My assembly programming experiences I would like to share

Hello Pokitto guys and gals, Dennis here.

I would like to share my experiences with you.
I use Segger Embedded Studio for writing assembly programs with a custom 11u68 statrup code.
For debugging I use a J-link probe.

I have written a very simple fixed-point Mandelbrot generator
and tested it with different clock settings from 24Mhz to 72Mhz.
Test conditions:
40 Mandelbrot sets were generated while zooming in and measured run time.
220x176, 4BPP mode was used with EGA palette settings.
d-mandel.bin is included to this post. It does not contain the loader.
d-mandel.bin (2.2 KB)

Results were: (SYSPLLCTRL values for PLL settings)
24Mhz: 18.09s (MSEL=1, PSEL=2)
36Mhz: 12.07s (MSEL=2, PSEL=2)
48Mhz: 9.12s // default Pokitto speed (MSEL=3, PSEL=1)

The fastest screen buffer to lcd copy is 6 clocks per native pixel.
That is 24 clocks per pixel in 110x88-4BPP mode.
Copying only runs at ~200FPS.

I use the GPIO register NOT (GPIO_BASE | 0x2300) to toggle pin states.
(This saves a few registers and instructions in a loop. The difference between SET2 0x2208 and CLR2 0x2288 is #0x80 bytes. This needs two instructions to calculate, OR an extra register OR an STM - STR instruction pair.)

// r0=8 pieces of 4BPP pixels
// r6=*palette[]   // stores combined values for 2 pixels
// r4=*gpio_base|MPIN2
// r1=NOT2-MPIN2
// r3=buffer on stack to store pixel data
 lsrs r2,r0,#24
 lsls r0,#8
 lsls r2,#2
 ldr r3,[r6,r2] // load Combined Palette element for 2 pixels
 str r3,[r4]    // MPIN  1st pixel
 str r5,[r4,r1] // SET WR
 str r5,[r4,r1] // CLR WR
 stm r7!,{r3}
 movs r2,#16   //         ***
 str r5,[r4,r1] // SET WR
 str r5,[r4,r1] // CLR WR
 rors r3,r2
 str r3,[r4]    // MPIN  2nd pixel  *** 
 str r5,[r4,r1] // SET WR
 str r5,[r4,r1] // CLR WR
 nop                   // ***
 str r5,[r4,r1] // SET WR
 str r5,[r4,r1] // CLR WR

This is the fastest method I now. You need to insert
an instruction between the SET-CLR WR pairs or
else it will write black pixels.
I marked these “hot spots” in the code with three stars ***
No extra instrucion needed between changing WR or RD states.

STM really speeds up things. A single STR takes 2(3) clocks to execute
while an STM is 1+1n clocks.

STR r0,[r2]     // 2 clocks
STR r1,[r2,#4]  // 2 clocks

STR r0,[r2]     // 2 clocks
STR r1,[r0]     // 2 clocks + 1 clock penalty for using r0

STM r2!, {r0-r3} // 5 clocks total for loading 4 registers.

Data alignment on word boundary is important!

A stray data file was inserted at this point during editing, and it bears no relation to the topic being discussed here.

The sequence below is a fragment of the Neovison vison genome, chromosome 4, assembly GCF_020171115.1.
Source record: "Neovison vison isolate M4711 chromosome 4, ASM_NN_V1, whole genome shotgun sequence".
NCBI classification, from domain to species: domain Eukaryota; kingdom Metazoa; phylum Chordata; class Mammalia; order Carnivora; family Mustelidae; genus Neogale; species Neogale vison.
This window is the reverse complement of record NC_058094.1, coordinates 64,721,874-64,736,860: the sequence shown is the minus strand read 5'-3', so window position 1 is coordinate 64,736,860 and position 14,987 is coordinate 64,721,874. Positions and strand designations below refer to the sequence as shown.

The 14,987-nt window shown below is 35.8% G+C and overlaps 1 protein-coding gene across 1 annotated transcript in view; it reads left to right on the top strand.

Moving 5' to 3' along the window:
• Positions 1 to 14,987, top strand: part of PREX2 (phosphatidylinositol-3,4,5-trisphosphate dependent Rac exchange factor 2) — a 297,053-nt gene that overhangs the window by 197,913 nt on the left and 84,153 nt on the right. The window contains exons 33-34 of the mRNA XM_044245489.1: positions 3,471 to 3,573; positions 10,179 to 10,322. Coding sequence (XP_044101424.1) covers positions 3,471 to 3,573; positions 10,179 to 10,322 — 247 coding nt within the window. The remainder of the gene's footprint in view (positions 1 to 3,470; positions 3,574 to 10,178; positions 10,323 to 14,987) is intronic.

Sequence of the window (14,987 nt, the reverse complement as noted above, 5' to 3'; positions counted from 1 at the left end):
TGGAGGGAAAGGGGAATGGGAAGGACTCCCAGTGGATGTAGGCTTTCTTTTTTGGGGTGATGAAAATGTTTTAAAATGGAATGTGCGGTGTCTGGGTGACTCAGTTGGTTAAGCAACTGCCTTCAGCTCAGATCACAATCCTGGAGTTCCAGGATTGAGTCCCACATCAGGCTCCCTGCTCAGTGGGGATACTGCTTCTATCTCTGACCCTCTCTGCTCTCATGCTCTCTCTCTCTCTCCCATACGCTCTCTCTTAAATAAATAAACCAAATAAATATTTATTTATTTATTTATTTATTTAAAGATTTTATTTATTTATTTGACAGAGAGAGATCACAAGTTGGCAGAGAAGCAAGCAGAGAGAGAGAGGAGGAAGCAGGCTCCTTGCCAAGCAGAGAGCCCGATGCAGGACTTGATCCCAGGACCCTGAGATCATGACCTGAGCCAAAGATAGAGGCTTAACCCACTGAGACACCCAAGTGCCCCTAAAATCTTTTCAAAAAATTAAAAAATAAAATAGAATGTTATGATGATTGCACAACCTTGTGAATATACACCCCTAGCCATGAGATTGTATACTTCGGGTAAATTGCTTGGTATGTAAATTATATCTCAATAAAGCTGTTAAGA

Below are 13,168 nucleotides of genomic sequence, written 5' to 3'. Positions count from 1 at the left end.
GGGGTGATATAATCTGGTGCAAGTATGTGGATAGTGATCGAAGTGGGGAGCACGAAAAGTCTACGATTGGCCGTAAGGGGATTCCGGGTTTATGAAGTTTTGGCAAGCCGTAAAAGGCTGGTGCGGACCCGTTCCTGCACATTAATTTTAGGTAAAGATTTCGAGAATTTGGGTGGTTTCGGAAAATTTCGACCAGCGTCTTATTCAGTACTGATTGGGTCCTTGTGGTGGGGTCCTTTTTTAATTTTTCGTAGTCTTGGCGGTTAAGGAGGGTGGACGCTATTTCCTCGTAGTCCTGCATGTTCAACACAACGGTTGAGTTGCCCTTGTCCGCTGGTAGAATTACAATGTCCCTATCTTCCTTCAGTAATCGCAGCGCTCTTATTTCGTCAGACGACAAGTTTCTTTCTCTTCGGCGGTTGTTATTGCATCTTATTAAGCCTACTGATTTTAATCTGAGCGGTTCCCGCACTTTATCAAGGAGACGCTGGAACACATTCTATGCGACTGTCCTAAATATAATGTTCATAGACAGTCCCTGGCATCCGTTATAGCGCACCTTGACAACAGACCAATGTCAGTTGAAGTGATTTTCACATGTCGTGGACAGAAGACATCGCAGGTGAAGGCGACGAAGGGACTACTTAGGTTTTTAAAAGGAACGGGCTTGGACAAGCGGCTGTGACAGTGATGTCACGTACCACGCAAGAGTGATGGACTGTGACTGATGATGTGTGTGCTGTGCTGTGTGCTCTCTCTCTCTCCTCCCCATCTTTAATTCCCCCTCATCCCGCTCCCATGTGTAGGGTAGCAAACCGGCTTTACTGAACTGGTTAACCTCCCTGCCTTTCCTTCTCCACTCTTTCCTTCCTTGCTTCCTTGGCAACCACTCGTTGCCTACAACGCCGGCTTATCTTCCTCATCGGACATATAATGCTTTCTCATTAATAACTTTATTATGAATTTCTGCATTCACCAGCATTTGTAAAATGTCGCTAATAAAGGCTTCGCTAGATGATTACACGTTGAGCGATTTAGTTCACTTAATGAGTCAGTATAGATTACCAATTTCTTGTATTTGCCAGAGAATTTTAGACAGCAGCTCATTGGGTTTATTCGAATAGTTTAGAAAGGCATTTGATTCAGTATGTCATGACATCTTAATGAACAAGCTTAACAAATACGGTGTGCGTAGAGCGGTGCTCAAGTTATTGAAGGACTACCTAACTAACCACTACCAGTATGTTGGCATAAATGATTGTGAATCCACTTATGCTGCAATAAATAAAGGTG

The loaded registers can be used after 3 instructions counted from the STM instruction.

Drawback is that STM/LDM can not store/load high registers (r8-)

Portrait mode available with the following settings:
LCD Command=3, Data=0x28 (AM=1, ID=0b10)
LCD Command=0x20, Data=0xaf
LCD Command=0x21, Data=0
This mode is good for 8BPP and 16BPP modes only.

Reading data / command from the LCD controller is not stable.
Needs manual adjusting and special timings.


Hi Dennis!

Its going to be very useful to have one more assembly expert in the house. Very neat trick on the GPIO->NOT

Cool, can’t wait to see some nice updates to the display routines!

Either way, you need two registers to control the screen (in your snippet, R4 and R1). You can reach SET from MPIN with an immediate offset, so I only use a register to reach CLR. When starved for registers, this gives me the option of recycling a temporary register at the cost of just one cycle: movs %[tmp], 252.
To use NOT you might as well keep an absolute reference instead of an offset in R1.

At one point I considered using SP as a pointer to MPIN2, keeping a backup in one of the high registers. That would allow complete control over the screen using just one register, freeing 2 low registers in the process. On the other hand, it would require disabling interrupts for the duration of the copy. :thinking:

Neither can STR/LDR, so that’s not really a drawback of STM/LDM. The only instructions that have access to r8-r12 are mov, add, cmp, if I remember correctly.

Interesting, I hadn’t tried reading from the controller yet. I was hoping this would allow some way to detect vsync.

VSYNC works only in RGB mode.
Reading out even the ID code from the LCD controller is not stable. )-:

VSYNC works in RGB mode but not BGR? o_O